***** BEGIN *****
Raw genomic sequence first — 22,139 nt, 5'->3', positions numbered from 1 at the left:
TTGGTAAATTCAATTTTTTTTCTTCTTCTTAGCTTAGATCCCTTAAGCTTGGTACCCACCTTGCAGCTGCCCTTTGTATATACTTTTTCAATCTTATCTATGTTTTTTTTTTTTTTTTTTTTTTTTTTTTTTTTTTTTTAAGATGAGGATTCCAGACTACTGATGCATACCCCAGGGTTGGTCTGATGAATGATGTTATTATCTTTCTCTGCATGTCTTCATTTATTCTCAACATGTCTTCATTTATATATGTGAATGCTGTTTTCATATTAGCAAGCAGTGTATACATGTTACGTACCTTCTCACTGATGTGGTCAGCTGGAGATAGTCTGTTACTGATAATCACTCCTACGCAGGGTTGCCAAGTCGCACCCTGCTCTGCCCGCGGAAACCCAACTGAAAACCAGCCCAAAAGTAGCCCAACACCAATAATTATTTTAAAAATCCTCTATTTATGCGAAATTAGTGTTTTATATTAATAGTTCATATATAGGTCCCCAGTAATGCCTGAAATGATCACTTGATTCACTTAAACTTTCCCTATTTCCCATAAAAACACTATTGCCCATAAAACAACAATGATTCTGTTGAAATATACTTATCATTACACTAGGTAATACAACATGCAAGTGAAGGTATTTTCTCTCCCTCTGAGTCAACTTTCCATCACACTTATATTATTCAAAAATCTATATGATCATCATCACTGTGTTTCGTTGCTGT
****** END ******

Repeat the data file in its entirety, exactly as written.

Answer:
Raw genomic sequence first — 22,139 nt, 5'->3', positions numbered from 1 at the left:
TTGGTAAATTCAATTTTTTTTCTTCTTCTTAGCTTAGATCCCTTAAGCTTGGTACCCACCTTGCAGCTGCCCTTTGTATATACTTTTTCAATCTTATCTATGTTTTTTTTTTTTTTTTTTTTTTTTTTTTTTTTTTTTTAAGATGAGGATTCCAGACTACTGATGCATACCCCAGGGTTGGTCTGATGAATGATGTTATTATCTTTCTCTGCATGTCTTCATTTATTCTCAACATGTCTTCATTTATATATGTGAATGCTGTTTTCATATTAGCAAGCAGTGTATACATGTTACGTACCTTCTCACTGATGTGGTCAGCTGGAGATAGTCTGTTACTGATAATCACTCCTACGCAGGGTTGCCAAGTCGCACCCTGCTCTGCCCGCGGAAACCCAACTGAAAACCAGCCCAAAAGTAGCCCAACACCAATAATTATTTTAAAAATCCTCTATTTATGCGAAATTAGTGTTTTATATTAATAGTTCATATATAGGTCCCCAGTAATGCCTGAAATGATCACTTGATTCACTTAAACTTTCCCTATTTCCCATAAAAACACTATTGCCCATAAAACAACAATGATTCTGTTGAAATATACTTATCATTACACTAGGTAATACAACATGCAAGTGAAGGTATTTTCTCTCCCTCTGAGTCAACTTTCCATCACACTTATATTATTCAAAAATCTATATGATCATCATCACTGTGTTTCGTTGCTGT